Even here on the sunny streets of Tallinn in the spring, there is new attention being given to Britain as the Royal Wedding preparations proceed. Such occasions are not quite as unique as the Brits believe- after all there was similar interest in the marriage of the Swedish Crown Princess which took place only a few months ago- but nonetheless there is at least a degree of interest. In fact several of the bars usually patronized by ex-pats will be showing the great occasion and doubtless offering some festive drinks to accompany it. Yet what the Royal Wedding is doing around the world is being presented as a twin story of Royal Joy/Domestic failure and highlighting the current dire situation of the United Kingdom.
The economic crisis- with the UK set to have the third highest deficit in the EU, and with serious fiscal tightening now urgently needed in order to avert a real emergency- attracts attention. Worse is the terrible sense of catastrophic decline. The fact that the UK no longer has an aircraft carrier in her -much diminished- Royal Navy. The serious crisis in British education. The breakdown in public order, fueled by horrific levels of binge drinking. In short, the view of Britain from abroad increasingly resembles that of the Daily Mail.
Of course, even as journalists move on to another story, the fact remains that there are grains of truth and serious problems which the UK now contends with. In fact, I suspect that over the next six months there will be very little cheerful news. The fact is that the UK is not able to recover as fast as was hoped because the manufacturing sector has been so diminished. Although in the US manufacturing, after a long decline, is now recovering, based on a devaluation of the Dollar and a dramatic fall in unit labour costs; in Britain our manufacturing bases is too small to sustain a general recovery. The devaluation of Sterling has not increased competitiveness so much as it has increased inflation. So growth will continue to hampered by the over-reliance on finance and construction. Meanwhile inflation will continue to be a stubborn problem- not quite serious enough to trigger a rise in interest rates, but quite serious enough to undermine the value of the currency and destroy the savings that we need to fund renewed investment.
Without getting a grip on our bloated and inefficient state sector, the future outlook for UK growth is highly uncertain. The UK spends five times more per capita on heath care as Estonia does and it has generally poorer outcomes. It spends substantially more on secondary education, and has lower rates of literacy, lower attainment in numeracy, science and linguistic ability and even in history. The costs of our tax collecting agency gulp down a massive proportion of taxes which are simply administrative expenses- in other words lost to inefficiency. We insist on absurd and expensive compromises- failing to modify our measurement system increases costs since both imperial and metric systems must be catered for. Our public administration is indeed the scandal that the international press is discovering in their articles about the Royal Wedding.
And the root of this growing crisis is a consistent failure of political leadership. Whole generations of our politicians have not been straight with the British people about what the prices of our choices really are. Many if not most politicians don't have enough executive experience to understand the implications of their actions. Yet even worse than this is that the British people themselves- although their anger and contempt for their leaders grows ever louder are not prepared to "throw the bums out". No one even asks why -if Socialism is dead- there is still a Socialist Party contending for power. No one even asks -if privilege is dead- why our Parliament is dominated by ex-public schoolboys. No one asks what the qualifications of our MPs truly are, beyond party hackery. Perhaps this lies in the fact that we do not have an electoral system that offers more than an approximation of how people vote anyway, so most votes are ignored. Yet the Brits seem inert in the face of this, and may well reject the limited change on offer- possibly they understand that it is more of a fix than a solution, but it hardly shows a fighting spirit of reform.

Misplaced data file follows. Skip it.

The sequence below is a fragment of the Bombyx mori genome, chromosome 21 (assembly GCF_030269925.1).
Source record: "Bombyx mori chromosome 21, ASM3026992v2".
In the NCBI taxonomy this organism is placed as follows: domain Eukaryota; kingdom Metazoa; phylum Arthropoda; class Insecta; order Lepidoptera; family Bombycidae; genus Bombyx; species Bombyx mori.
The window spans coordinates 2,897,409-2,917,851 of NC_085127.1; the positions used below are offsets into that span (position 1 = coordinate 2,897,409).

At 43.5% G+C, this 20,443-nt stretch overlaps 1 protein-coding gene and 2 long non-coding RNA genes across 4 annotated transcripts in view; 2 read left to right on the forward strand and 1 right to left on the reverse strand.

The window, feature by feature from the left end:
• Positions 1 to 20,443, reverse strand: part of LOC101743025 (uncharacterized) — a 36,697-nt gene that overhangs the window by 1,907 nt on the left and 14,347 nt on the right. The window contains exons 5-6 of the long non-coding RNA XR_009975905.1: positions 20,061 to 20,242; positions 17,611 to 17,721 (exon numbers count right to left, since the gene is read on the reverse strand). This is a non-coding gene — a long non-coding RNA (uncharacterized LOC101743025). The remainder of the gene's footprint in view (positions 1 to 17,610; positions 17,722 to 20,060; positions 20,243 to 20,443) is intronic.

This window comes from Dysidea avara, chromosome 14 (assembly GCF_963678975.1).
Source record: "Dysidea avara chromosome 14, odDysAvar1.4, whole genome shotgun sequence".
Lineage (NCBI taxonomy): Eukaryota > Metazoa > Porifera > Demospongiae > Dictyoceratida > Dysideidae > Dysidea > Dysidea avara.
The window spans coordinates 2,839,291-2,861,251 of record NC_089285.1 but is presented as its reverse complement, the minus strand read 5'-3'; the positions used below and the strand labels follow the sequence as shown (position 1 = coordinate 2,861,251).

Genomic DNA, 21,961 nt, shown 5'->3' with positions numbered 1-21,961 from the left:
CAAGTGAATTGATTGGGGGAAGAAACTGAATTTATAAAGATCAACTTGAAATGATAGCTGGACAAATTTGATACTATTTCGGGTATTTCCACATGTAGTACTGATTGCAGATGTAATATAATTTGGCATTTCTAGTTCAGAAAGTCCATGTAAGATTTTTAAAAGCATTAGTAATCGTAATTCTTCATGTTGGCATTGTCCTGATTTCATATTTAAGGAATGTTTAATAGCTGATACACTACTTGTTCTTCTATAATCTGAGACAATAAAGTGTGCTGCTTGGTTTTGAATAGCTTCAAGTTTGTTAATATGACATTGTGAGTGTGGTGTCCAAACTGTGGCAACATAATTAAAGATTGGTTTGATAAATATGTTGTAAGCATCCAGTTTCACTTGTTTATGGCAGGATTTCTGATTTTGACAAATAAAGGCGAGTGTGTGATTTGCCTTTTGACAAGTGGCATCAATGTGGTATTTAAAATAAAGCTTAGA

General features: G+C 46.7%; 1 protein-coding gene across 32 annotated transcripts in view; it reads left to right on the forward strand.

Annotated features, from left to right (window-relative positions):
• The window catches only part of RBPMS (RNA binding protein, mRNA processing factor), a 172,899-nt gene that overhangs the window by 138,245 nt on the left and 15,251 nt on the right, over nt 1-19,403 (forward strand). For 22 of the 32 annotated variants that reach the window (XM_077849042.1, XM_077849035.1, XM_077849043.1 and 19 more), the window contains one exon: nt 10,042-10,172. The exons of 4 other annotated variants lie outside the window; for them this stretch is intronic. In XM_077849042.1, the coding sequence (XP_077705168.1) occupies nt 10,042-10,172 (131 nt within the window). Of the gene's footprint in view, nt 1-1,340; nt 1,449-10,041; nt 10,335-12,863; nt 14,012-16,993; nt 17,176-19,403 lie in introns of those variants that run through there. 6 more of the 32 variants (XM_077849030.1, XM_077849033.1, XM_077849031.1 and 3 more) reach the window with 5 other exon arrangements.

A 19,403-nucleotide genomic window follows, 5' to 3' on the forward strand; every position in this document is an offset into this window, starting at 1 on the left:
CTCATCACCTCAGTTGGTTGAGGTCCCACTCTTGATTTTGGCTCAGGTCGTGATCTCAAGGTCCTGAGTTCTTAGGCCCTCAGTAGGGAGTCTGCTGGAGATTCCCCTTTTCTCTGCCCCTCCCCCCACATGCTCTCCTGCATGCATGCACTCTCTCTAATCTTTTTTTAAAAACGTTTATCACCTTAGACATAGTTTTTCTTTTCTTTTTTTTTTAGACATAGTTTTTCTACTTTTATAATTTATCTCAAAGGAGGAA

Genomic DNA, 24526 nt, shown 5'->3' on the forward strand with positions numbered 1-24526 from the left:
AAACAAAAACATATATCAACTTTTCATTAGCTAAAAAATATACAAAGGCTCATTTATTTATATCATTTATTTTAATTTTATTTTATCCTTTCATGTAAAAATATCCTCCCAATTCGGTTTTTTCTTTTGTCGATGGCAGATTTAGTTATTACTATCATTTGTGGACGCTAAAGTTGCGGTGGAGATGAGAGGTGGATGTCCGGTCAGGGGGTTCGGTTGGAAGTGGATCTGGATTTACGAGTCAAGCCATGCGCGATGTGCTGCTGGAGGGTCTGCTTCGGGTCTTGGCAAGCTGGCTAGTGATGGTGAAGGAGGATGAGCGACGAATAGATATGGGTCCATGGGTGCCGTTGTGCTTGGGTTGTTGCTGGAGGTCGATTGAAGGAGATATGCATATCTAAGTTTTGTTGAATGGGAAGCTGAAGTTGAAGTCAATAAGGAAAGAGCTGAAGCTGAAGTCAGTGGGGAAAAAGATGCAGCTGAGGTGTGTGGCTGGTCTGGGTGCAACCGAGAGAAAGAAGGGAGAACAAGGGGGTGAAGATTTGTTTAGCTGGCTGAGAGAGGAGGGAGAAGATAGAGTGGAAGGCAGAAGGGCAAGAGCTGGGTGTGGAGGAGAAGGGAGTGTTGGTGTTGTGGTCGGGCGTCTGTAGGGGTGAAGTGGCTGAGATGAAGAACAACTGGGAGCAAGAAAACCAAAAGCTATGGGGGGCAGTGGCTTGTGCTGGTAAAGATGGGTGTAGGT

So as the Brits get more bad tempered and fall further behind, then increasingly, they will have to accept that it is their own fault. If they actually want to improve themselves they had better learn that they themselves must take responsibility for what happens on their streets and in their neighbourhoods. If they disapprove of politicians then they have the power to change not only the individuals but those the system that selects them. If they despair of their economy, then they had better work harder themselves. The problems we face are those of a failure to take responsibility for ourselves. That failure could lead to a dramatic crisis all too soon.
An Estonian friend of mine said this week, "All the Brits really need is some massive shock to wake them up, don't they?" She added "In fact, perhaps if Scotland left the UK, that might do it". Leaving aside the fact that there would be no "Brits" if the country broke up, I think with the opinion polls are suggesting that the SNP might be able to get a referendum onto the political agenda we may have a shock.
I have a slight start of recognition, since this Royal Wedding does carry the same fin-de-siecle atmosphere as the celebration of the tercentenary of the Romanov dynasty of the Russian Empire in 1912. Despite the huge celebrations and outpourings of loyalty, even contemporary observers proclaimed that all was not well, and indeed, within six years not only the Tsar and Tsaritsa were gone but so was Russia.
After the Scottish elections, we may be about to find out whether independence for Scotland does the same for the United Kingdom.